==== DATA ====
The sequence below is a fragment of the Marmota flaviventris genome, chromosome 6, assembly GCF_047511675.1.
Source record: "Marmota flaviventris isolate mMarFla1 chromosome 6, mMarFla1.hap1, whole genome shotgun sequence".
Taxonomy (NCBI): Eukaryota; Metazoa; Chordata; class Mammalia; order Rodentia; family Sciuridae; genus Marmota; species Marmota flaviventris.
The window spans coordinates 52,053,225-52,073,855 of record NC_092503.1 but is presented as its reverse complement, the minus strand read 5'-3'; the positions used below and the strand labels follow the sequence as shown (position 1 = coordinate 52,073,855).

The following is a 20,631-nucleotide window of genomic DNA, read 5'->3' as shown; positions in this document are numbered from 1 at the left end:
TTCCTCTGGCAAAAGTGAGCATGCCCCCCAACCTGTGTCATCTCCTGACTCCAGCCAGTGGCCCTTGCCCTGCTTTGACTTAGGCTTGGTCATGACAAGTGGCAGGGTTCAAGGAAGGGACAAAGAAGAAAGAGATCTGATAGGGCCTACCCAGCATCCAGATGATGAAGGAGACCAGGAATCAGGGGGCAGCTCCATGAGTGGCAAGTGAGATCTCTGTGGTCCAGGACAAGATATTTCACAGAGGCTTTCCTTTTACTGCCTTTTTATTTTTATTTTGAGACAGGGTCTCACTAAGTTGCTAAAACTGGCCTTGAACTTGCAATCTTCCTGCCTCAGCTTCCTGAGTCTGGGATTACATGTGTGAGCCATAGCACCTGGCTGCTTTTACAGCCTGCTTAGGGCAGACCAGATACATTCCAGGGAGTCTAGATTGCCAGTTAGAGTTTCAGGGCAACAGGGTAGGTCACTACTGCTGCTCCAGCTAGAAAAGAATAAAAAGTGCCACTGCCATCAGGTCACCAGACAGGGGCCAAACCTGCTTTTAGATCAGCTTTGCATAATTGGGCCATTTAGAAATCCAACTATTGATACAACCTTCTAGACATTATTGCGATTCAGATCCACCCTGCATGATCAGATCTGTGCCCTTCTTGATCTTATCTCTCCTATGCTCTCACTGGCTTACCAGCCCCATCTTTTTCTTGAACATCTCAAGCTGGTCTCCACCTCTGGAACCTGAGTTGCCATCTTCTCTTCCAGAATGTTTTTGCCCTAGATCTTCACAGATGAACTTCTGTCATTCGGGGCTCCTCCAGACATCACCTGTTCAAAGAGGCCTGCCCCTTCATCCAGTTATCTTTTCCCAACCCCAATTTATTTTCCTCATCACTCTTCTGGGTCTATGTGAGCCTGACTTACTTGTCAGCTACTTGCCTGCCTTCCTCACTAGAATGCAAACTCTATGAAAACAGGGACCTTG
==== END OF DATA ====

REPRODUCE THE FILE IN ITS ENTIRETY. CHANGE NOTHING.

The sequence below is a fragment of the Marmota flaviventris genome, chromosome 6, assembly GCF_047511675.1.
Source record: "Marmota flaviventris isolate mMarFla1 chromosome 6, mMarFla1.hap1, whole genome shotgun sequence".
Taxonomy (NCBI): Eukaryota; Metazoa; Chordata; class Mammalia; order Rodentia; family Sciuridae; genus Marmota; species Marmota flaviventris.
The window spans coordinates 52,053,225-52,073,855 of record NC_092503.1 but is presented as its reverse complement, the minus strand read 5'-3'; the positions used below and the strand labels follow the sequence as shown (position 1 = coordinate 52,073,855).

The following is a 20,631-nucleotide window of genomic DNA, read 5'->3' as shown; positions in this document are numbered from 1 at the left end:
TTCCTCTGGCAAAAGTGAGCATGCCCCCCAACCTGTGTCATCTCCTGACTCCAGCCAGTGGCCCTTGCCCTGCTTTGACTTAGGCTTGGTCATGACAAGTGGCAGGGTTCAAGGAAGGGACAAAGAAGAAAGAGATCTGATAGGGCCTACCCAGCATCCAGATGATGAAGGAGACCAGGAATCAGGGGGCAGCTCCATGAGTGGCAAGTGAGATCTCTGTGGTCCAGGACAAGATATTTCACAGAGGCTTTCCTTTTACTGCCTTTTTATTTTTATTTTGAGACAGGGTCTCACTAAGTTGCTAAAACTGGCCTTGAACTTGCAATCTTCCTGCCTCAGCTTCCTGAGTCTGGGATTACATGTGTGAGCCATAGCACCTGGCTGCTTTTACAGCCTGCTTAGGGCAGACCAGATACATTCCAGGGAGTCTAGATTGCCAGTTAGAGTTTCAGGGCAACAGGGTAGGTCACTACTGCTGCTCCAGCTAGAAAAGAATAAAAAGTGCCACTGCCATCAGGTCACCAGACAGGGGCCAAACCTGCTTTTAGATCAGCTTTGCATAATTGGGCCATTTAGAAATCCAACTATTGATACAACCTTCTAGACATTATTGCGATTCAGATCCACCCTGCATGATCAGATCTGTGCCCTTCTTGATCTTATCTCTCCTATGCTCTCACTGGCTTACCAGCCCCATCTTTTTCTTGAACATCTCAAGCTGGTCTCCACCTCTGGAACCTGAGTTGCCATCTTCTCTTCCAGAATGTTTTTGCCCTAGATCTTCACAGATGAACTTCTGTCATTCGGGGCTCCTCCAGACATCACCTGTTCAAAGAGGCCTGCCCCTTCATCCAGTTATCTTTTCCCAACCCCAATTTATTTTCCTCATCACTCTTCTGGGTCTATGTGAGCCTGACTTACTTGTCAGCTACTTGCCTGCCTTCCTCACTAGAATGCAAACTCTATGAAAACAGGGACCTTG